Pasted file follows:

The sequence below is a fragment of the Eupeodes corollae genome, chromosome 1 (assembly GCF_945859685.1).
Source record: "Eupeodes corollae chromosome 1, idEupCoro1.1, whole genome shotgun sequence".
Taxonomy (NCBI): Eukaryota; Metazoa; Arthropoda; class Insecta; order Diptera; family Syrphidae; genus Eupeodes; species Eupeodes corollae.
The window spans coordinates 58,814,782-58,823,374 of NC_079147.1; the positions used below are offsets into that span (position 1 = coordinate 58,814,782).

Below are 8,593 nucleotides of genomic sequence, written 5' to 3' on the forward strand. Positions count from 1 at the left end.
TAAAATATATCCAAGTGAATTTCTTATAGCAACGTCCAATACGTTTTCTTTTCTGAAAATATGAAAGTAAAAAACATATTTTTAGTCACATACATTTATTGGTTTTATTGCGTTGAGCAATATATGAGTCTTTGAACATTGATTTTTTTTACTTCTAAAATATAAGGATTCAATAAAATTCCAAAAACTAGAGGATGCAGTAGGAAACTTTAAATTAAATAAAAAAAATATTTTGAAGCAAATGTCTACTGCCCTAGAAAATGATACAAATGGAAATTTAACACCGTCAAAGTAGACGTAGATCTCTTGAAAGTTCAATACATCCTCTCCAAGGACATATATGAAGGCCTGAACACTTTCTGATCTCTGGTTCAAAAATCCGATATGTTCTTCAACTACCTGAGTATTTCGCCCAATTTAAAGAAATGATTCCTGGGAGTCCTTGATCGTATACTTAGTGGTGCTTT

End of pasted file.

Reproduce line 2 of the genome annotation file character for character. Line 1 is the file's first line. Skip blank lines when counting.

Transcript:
Source record: "Eupeodes corollae chromosome 1, idEupCoro1.1, whole genome shotgun sequence".